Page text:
There are some whose content you can only access if you are a subscriber. But, there are many that are open to the public. There are a couple magazines that I no longer subscribe to because I can read them free online.

Granted, they have ads. But, I generally pay no attention to the ads. The same was true when I received the print edition, but at least then I was still paying for a subscription.

Sooner or later, electronic media (which may include digital "paper") will replace printed magazines and newspapers. And, when the move to electronic reaches critical mass, although I'm sure publications will find away to survive, I would think there will be a bumpy and sometimes fatal ride for those who did not think ahead.

ccDan




msg:927090
 6:28 am on Feb 13, 2004 (gmt 0)

rogerd writes:
Likewise, if you get permission to use other content, ask if they would consider doing the same; if not, ask if they mind if you change the title. Add your own parenthetical intro if necessary, e.g., "The following article by Dr. Jones should be of particular interest to our visitors..."

I can see how this helps me when I use other people's content, but I am concerned that it may hurt my site rankings when others use my content.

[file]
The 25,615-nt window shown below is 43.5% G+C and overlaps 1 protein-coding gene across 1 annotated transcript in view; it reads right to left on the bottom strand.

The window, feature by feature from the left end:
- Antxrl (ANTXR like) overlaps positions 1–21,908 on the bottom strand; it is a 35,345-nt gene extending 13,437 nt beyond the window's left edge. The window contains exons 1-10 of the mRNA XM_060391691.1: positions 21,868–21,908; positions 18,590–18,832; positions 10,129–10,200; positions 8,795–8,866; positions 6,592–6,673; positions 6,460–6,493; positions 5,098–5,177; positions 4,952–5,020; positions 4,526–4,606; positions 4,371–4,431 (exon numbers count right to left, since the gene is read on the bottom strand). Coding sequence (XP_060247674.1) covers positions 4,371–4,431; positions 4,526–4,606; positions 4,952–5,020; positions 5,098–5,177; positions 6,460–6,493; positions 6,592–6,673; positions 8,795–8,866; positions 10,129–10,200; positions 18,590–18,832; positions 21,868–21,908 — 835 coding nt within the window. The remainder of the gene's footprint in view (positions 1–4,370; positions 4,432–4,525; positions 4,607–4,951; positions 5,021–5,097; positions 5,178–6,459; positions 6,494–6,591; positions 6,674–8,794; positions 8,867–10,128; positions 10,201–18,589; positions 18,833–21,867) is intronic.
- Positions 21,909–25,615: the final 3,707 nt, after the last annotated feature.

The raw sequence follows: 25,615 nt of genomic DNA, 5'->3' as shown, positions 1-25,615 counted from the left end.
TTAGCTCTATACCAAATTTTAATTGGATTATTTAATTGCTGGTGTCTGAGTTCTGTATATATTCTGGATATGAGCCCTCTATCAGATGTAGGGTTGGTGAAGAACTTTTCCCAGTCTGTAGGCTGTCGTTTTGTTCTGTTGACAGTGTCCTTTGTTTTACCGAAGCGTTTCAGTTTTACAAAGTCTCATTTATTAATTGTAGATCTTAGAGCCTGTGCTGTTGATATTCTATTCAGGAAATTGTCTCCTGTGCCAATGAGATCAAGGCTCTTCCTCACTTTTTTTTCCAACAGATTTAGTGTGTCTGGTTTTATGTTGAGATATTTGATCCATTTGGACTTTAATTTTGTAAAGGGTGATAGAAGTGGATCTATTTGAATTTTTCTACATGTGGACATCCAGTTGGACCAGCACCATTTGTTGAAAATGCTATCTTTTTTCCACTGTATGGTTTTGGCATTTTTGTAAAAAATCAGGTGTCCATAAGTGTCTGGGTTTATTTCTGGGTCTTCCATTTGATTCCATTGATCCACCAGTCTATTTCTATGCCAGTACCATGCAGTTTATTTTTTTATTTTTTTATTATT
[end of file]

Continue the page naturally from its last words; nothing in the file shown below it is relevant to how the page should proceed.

Here's the reason for my concern.

I had a writer do an article on a particular how-to project. The writer obtained permission from another site which already had that how-to to use their steps in exchange for a link back to their site.

Thus, the intro and close were different, but the steps in the middle are very similar.

Now, my page has a higher page rank than the original site's how-to page.

Blue_Wizard




msg:927091
 11:41 pm on Feb 13, 2004 (gmt 0)

do you think magazines and newspapers are slowly killing themselves by putting their content up for free on the web

Yes, and no -
for newspapers
it depends largely on the size of the publication and the city the newspaper is published.
I recently helped one daily paper in a medium sized town switch their site from free to paid only.
They originally went with having all articles including back issues paid membership only and that killed their site traffic and site ad revenue.
Now anything older than 6 months is free, while the current issues for the current 6 months require paid access, that seems to be working.

For magazines I think it's a bit different if when compared to newspapers the mag is higher quality in terms of print quality. Most people will want a tangible copy if its "how to" content, or something they will want to have away from the computer.
Plus, you have the collectors factor as well.

If you're running a periodical or newspaper site: